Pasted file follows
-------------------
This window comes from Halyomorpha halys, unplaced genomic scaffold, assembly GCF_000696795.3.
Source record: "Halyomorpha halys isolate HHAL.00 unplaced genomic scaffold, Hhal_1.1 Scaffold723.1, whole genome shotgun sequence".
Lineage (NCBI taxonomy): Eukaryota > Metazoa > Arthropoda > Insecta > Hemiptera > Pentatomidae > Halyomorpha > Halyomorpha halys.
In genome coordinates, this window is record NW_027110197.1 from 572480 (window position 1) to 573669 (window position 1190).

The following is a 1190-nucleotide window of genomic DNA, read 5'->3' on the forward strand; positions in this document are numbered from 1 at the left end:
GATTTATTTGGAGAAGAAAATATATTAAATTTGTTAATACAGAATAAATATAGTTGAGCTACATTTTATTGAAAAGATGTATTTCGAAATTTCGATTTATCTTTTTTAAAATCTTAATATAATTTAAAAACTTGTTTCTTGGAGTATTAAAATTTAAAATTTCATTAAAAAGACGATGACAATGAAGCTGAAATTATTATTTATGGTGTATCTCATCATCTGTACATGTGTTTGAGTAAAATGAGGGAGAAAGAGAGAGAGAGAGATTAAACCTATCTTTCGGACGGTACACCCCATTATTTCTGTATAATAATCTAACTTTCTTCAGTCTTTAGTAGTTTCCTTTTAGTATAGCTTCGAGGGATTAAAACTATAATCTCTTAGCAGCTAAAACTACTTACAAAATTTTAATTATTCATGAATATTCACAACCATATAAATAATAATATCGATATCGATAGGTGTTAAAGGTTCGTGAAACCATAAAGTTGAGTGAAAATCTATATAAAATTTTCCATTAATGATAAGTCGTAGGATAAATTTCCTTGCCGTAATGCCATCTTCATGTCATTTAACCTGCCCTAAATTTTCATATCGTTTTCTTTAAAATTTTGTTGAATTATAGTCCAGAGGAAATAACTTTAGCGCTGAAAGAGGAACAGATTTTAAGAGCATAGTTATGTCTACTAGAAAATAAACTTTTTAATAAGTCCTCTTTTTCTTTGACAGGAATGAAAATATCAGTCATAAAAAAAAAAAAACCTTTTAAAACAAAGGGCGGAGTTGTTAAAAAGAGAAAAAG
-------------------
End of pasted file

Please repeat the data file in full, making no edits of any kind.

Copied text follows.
This window comes from Halyomorpha halys, unplaced genomic scaffold, assembly GCF_000696795.3.
Source record: "Halyomorpha halys isolate HHAL.00 unplaced genomic scaffold, Hhal_1.1 Scaffold723.1, whole genome shotgun sequence".
Lineage (NCBI taxonomy): Eukaryota > Metazoa > Arthropoda > Insecta > Hemiptera > Pentatomidae > Halyomorpha > Halyomorpha halys.
In genome coordinates, this window is record NW_027110197.1 from 572480 (window position 1) to 573669 (window position 1190).

The following is a 1190-nucleotide window of genomic DNA, read 5'->3' on the forward strand; positions in this document are numbered from 1 at the left end:
GATTTATTTGGAGAAGAAAATATATTAAATTTGTTAATACAGAATAAATATAGTTGAGCTACATTTTATTGAAAAGATGTATTTCGAAATTTCGATTTATCTTTTTTAAAATCTTAATATAATTTAAAAACTTGTTTCTTGGAGTATTAAAATTTAAAATTTCATTAAAAAGACGATGACAATGAAGCTGAAATTATTATTTATGGTGTATCTCATCATCTGTACATGTGTTTGAGTAAAATGAGGGAGAAAGAGAGAGAGAGAGATTAAACCTATCTTTCGGACGGTACACCCCATTATTTCTGTATAATAATCTAACTTTCTTCAGTCTTTAGTAGTTTCCTTTTAGTATAGCTTCGAGGGATTAAAACTATAATCTCTTAGCAGCTAAAACTACTTACAAAATTTTAATTATTCATGAATATTCACAACCATATAAATAATAATATCGATATCGATAGGTGTTAAAGGTTCGTGAAACCATAAAGTTGAGTGAAAATCTATATAAAATTTTCCATTAATGATAAGTCGTAGGATAAATTTCCTTGCCGTAATGCCATCTTCATGTCATTTAACCTGCCCTAAATTTTCATATCGTTTTCTTTAAAATTTTGTTGAATTATAGTCCAGAGGAAATAACTTTAGCGCTGAAAGAGGAACAGATTTTAAGAGCATAGTTATGTCTACTAGAAAATAAACTTTTTAATAAGTCCTCTTTTTCTTTGACAGGAATGAAAATATCAGTCATAAAAAAAAAAAAACCTTTTAAAACAAAGGGCGGAGTTGTTAAAAAGAGAAAAAG